China and Iran

Which is a bigger threat to us, and which has a higher ranking on the Badness Barometer, China or Iran? Glenn Greenwald compares the two, starting:

China is a country in which no political dissent is allowed, there is no free expression of religion, no free press, and political dissidents are arbitrarily and indefinitely imprisoned, tortured and often executed.

He then goes into some of the details of the Chinese police state, the threats to Taiwan, the dilemma of the innocent Uighers being held at Gitmo because if they’re sent back to China they’ll be tortured and/or killed, etc. He also looks at how China, more than just about anyone else, is supporting Iran, pledging to veto any UN move to impose sanctions in the wake of Iran’s nuclear ambitions. So how come we are greeting China with open arms while going apeshit over Iran? Greenwald offers his take.

So what accounts for the fundamentally different treatment we give to China and Iran — two countries which themselves have a fairly close relationship, tolerate little dissent, offer little democratic freedom or liberty to their citizens, and issue threats of militarism and aggression against some of their neighbors? If anything, one could make a quite reasonable argument that an Iranian citizen has more liberty and more democratic participation in their government than does a Chinese citizen — supposedly one of the primary, if not the primary, criteria for how we measure the threat-level posed by another country.

So why are we heaping praise on China and developing increasingly productive relations with them, while threatening Iran with invasion and even preemptive nuclear attack? One obvious answer — that China has nuclear weapons and Iran does not — surely cannot be the explanation, since to embrace that framework is to send the most dangerous and counterproductive message possible to the nations of the world: obtain nuclear weapons and we will treat you with great respect and civility; fail to obtain such weapons and we will threaten you with invasion and attack you at will.

We make common cause with all sorts of countries that issue crazy, hostile statements and which abuse human rights at least as much as the Iranians do, and in many cases more. And we ought to. That’s what smart nations have always done. There is simply nothing that distinguishes Iran from scores of other countries, including China, with whom we maintain friendly or at least neutral relations, at least nothing that even remotely justifies attacking them militarily.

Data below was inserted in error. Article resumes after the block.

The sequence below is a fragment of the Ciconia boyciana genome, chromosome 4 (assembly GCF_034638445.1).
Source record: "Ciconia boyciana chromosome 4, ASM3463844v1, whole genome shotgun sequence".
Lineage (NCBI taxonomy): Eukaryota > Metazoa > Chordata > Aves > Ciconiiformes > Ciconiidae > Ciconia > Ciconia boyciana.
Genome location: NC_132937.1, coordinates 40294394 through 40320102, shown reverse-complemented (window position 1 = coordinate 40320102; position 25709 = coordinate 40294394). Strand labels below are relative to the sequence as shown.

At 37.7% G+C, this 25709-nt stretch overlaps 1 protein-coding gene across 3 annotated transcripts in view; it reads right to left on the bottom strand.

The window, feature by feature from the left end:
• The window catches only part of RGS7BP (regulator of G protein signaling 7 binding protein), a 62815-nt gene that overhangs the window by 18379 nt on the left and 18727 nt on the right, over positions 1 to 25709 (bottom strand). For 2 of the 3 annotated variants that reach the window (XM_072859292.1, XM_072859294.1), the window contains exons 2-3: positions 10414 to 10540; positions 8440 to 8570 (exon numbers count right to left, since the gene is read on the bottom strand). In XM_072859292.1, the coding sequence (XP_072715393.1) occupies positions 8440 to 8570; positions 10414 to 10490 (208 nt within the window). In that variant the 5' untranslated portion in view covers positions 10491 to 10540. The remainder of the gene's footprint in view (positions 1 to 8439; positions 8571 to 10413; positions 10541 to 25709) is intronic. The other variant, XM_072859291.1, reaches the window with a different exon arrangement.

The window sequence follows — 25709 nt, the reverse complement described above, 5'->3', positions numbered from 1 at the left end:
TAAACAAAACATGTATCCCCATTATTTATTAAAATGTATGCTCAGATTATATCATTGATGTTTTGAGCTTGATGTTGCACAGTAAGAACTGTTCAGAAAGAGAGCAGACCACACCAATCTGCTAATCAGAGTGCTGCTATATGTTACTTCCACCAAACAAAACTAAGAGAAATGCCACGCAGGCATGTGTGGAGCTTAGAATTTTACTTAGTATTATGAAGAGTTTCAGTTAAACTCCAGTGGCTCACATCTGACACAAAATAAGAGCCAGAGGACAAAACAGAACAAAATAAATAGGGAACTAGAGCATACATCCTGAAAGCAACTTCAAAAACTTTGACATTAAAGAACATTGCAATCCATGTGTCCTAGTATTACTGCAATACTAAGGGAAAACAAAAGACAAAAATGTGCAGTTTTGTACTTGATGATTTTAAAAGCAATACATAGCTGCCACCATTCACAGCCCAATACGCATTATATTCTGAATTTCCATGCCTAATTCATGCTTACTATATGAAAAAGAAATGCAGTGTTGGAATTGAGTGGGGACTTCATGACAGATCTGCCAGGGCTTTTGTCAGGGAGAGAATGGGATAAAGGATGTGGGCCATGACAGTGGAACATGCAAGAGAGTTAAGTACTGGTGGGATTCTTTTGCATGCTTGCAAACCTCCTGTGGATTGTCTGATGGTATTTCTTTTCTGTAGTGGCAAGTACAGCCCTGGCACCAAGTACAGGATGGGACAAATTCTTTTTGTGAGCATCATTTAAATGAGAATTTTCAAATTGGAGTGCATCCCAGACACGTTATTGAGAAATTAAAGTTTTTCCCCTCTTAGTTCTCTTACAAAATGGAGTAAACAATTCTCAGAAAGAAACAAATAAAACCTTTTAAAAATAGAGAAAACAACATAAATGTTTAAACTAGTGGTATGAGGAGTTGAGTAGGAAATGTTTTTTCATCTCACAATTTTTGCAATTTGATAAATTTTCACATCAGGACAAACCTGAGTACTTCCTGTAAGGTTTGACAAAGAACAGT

I’m sorry to say I’m not convinced. Greenwald is one of my favorite bloggers – when he’s writing about domestic issues in general and domestic legal issues in particular. But he’s leaving some important elements out of the equation here. China’s current leaders, like America’s, Pakistan’s, Israel’s, England’s, etc., have not made reference to their nuclear might in the form of threatening rhetoric and rather insane pronouncements. Unfortunately, Iran has. As much as I don’t like China’s rulers, they are, compared to Iran’s, far less fanatical and far less in bed with terrorists. I can live more easily with Hu’s hands on the nuclear button than I can with Ahmadinejad’s (for what that’s worth). When you listen to Mr. Ahmadinejad, it’s pretty easy to see why he scares the shit out of the civilized world. Hu is taking great pains to appear like a seasoned, reasonable statesman. Ahmadinejad’s taking pains to look like a crazed fanatic.

There are two other reasons, I think, for the dramatically different treatment of the two countries: money and politics. On the money side, American businesses want their share of the Chinese markets, and they love the idea of China’s dirt-cheap labor pool. Most of the talk of a looming China threat comes from reactionaries, protectionists, and those seeking a scapegoat. On the politics side, it’s to Bush’s political advantage to have a new bogeyman like Ahmadinejad, since the 2006 elections will be dominated by fear vis a vis the attempt to scare voters into believing “enemies” are out to destroy us and only the high-testosterone GOP can scare the bad guys away. Who better than Ahmadinejad to scare the voters, since his heated rhetoric really is scary as hell?

The Discussion: 5 Comments

Assoicated Press